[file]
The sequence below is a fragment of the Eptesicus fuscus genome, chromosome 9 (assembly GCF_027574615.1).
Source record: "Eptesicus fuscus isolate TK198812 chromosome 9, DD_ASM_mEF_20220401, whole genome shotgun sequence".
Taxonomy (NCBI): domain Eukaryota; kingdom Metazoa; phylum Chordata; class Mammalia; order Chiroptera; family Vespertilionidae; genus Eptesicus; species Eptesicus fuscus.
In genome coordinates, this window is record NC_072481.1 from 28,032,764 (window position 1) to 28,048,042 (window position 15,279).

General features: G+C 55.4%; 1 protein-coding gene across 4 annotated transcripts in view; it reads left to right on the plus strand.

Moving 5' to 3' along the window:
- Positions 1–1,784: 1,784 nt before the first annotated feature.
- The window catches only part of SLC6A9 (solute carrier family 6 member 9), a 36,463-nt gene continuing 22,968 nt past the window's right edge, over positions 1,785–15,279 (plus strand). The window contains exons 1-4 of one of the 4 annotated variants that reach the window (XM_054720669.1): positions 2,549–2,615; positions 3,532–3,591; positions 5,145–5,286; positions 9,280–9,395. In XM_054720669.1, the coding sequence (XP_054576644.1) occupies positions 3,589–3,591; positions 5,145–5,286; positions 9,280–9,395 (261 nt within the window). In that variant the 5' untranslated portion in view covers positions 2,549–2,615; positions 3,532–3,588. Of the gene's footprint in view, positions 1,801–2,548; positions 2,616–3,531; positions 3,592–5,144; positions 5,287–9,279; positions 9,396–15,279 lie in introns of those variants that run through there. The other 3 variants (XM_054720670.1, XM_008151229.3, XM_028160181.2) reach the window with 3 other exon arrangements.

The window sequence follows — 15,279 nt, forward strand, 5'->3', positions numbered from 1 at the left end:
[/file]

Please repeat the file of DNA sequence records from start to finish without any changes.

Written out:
The sequence below is a fragment of the Eptesicus fuscus genome, chromosome 9 (assembly GCF_027574615.1).
Source record: "Eptesicus fuscus isolate TK198812 chromosome 9, DD_ASM_mEF_20220401, whole genome shotgun sequence".
Taxonomy (NCBI): domain Eukaryota; kingdom Metazoa; phylum Chordata; class Mammalia; order Chiroptera; family Vespertilionidae; genus Eptesicus; species Eptesicus fuscus.
In genome coordinates, this window is record NC_072481.1 from 28,032,764 (window position 1) to 28,048,042 (window position 15,279).

General features: G+C 55.4%; 1 protein-coding gene across 4 annotated transcripts in view; it reads left to right on the plus strand.

Moving 5' to 3' along the window:
- Positions 1–1,784: 1,784 nt before the first annotated feature.
- The window catches only part of SLC6A9 (solute carrier family 6 member 9), a 36,463-nt gene continuing 22,968 nt past the window's right edge, over positions 1,785–15,279 (plus strand). The window contains exons 1-4 of one of the 4 annotated variants that reach the window (XM_054720669.1): positions 2,549–2,615; positions 3,532–3,591; positions 5,145–5,286; positions 9,280–9,395. In XM_054720669.1, the coding sequence (XP_054576644.1) occupies positions 3,589–3,591; positions 5,145–5,286; positions 9,280–9,395 (261 nt within the window). In that variant the 5' untranslated portion in view covers positions 2,549–2,615; positions 3,532–3,588. Of the gene's footprint in view, positions 1,801–2,548; positions 2,616–3,531; positions 3,592–5,144; positions 5,287–9,279; positions 9,396–15,279 lie in introns of those variants that run through there. The other 3 variants (XM_054720670.1, XM_008151229.3, XM_028160181.2) reach the window with 3 other exon arrangements.

The window sequence follows — 15,279 nt, forward strand, 5'->3', positions numbered from 1 at the left end: